She’s criss-crossed the country to attend the National Federation of Community Broadcaster’s Convention in Minneapolis; to Albuquerque for her friend Janet Holmberg and Shawn Berman’s wedding; to San Diego for the annual Comic Con; up to Warm Springs, Oregon to be part of the annual Huckleberry Harvest Festival — and now she’s in Missoula, Montana.
She’s been cast in the new play from Carolyn Dunn called “The Frybread Queen.”
Recently, she sat down for an interview with journalist Jodi Rave, who hosts the “Tribal Scene” radio show on KBGA-FM. Their interview will air on Friday, September 10 at 8:00am (Mountain Time). Jodi also writes the popular blog “Buffalo’s Fire.” You can listen online at KBGA-FM’s website if you’re not in the Missoula area.
“The Frybread Queen” is the story of four Native women who deal with a death in the family. The play stars Jane Lind, Lily Gladstone and Tiffany Meiwald. The director is Jere Hodgin and the show is a co-production of Montana Rep, the University of Montana and Native Voices at the Autry.
Friday , September 17 & Saturday, September 18 at 7:30pm
Saturday, September 18 and Sunday, September 19 at 2:00pm
Thursday, September 23, Friday, September 24 and Saturday, September 25 at 7:30pm
Saturday, September 25 and Sunday, September 26 at 2:00pm.
Tickets are available at the University of Montana’s PAR- TV building box office and online at their website.
Arigon Starr fans — heads up! There is a BRAND NEW Arigon track in the play. It’s a take on an old Patsy Cline number that Arigon composed and recorded especially for “The Frybread Queen.” It’s called “You’re My Indian Boy” and we’re not kidding when we say it’s very….haunting!
MAY 4, 2010
If you’re a regular “Native America Calling” listener, you might have been tuned into today’s live “Current Events” broadcast and heard our Diva talking about her latest project. It’s a brand new play called “Indian Life.”
“I’ve spent the past ten months researching and writing this piece,” smiled Arigon. “Definitely another labor of love and a theater shout-out to my friends in radio. The play is about a local radio show and the impact the show has on the Native American community. However, the play is set in 1947 — a time when most folks were trying to get back to normal after World War II and a time when Native Americans were nowhere to be found on the airwaves, except in cheesy ‘Tonto’ portrayals.”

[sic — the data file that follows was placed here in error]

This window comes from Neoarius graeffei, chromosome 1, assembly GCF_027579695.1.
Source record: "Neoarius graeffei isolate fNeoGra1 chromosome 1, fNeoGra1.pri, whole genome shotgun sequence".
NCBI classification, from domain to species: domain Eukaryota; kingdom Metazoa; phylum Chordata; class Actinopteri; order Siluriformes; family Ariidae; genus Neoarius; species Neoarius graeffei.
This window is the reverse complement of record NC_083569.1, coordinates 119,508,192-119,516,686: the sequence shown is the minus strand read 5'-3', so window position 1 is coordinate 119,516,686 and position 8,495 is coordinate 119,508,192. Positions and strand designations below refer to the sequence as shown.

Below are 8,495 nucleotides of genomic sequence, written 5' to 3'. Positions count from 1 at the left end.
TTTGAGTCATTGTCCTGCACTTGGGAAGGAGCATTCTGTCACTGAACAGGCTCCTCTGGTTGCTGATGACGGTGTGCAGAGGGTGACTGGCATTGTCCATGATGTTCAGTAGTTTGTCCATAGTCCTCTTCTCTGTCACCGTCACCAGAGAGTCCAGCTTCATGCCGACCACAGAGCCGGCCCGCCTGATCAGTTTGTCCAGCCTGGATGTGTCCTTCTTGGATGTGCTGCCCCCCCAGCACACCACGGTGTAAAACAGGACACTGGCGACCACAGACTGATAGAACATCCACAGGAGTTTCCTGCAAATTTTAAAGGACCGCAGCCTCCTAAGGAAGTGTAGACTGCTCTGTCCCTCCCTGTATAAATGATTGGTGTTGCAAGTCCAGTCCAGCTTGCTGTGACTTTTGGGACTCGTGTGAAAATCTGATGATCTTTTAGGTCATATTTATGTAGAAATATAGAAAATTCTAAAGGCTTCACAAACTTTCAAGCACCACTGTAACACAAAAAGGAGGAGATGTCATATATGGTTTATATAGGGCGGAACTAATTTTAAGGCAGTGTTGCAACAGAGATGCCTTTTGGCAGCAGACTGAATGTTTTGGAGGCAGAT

You can be part of the fun and success of “Indian Life” by attending the staged reading in Oklahoma City. Here’s the information and we hope to see a bunch of you there!
THE NATIVE AMERICAN NEW PLAY FESTIVAL
MAY 25-27, 2010
The CitySpace Theater at the Civic Center Music Hall
201 Walker Avenue
Oklahoma City, OK 73102
Tuesday, May 25 at 7:30pm — “War Paint” by Bret Jones
Wednesday, May 26 at 7:30pm — “Dirty Laundry” by Ranell Collins
Thursday, May 27 at 7:30pm — “Indian Life” by Arigon Starr
Each of the plays will be a staged reading, meaning there will be few production values (lights, sound effects) and the actors will be reading from the scripts in their hands. All readings are FREE and the play that gets the best audience response will be fully produced next year.
For more information, contact the Oklahoma City Theater Company, Artistic Director Rick Nelson at (405) 290-8632. Their website: http://www.okctheatrecompany.org
Here’s a brief synopsis of Arigon’s play, “INDIAN LIFE” — During a hot summer day in August 1947, the weekly broadcast of “Indian Life,” a two-hour radio program featuring news and traditional music from the Native American Indian community is scheduled to go on without a hitch until the arrival of a big city journalist, the femme-fatale station owner and a shady Native evangelist and his hillbilly bride. Further complicating the matter are an embittered Native veteran who haunts the station and a young Native nurse recently returned from duty. As their machinations grind the program to a halt, the station owner announces that “Indian Life” is cancelled. Longtime host Gene Okemah has to re-evaluate his commitment to program and whether he still has a place or status in the Indian community. With the help of his volunteer Native radio crew, Gene finds his hard work behind the microphone has had more impact than anyone ever imagined.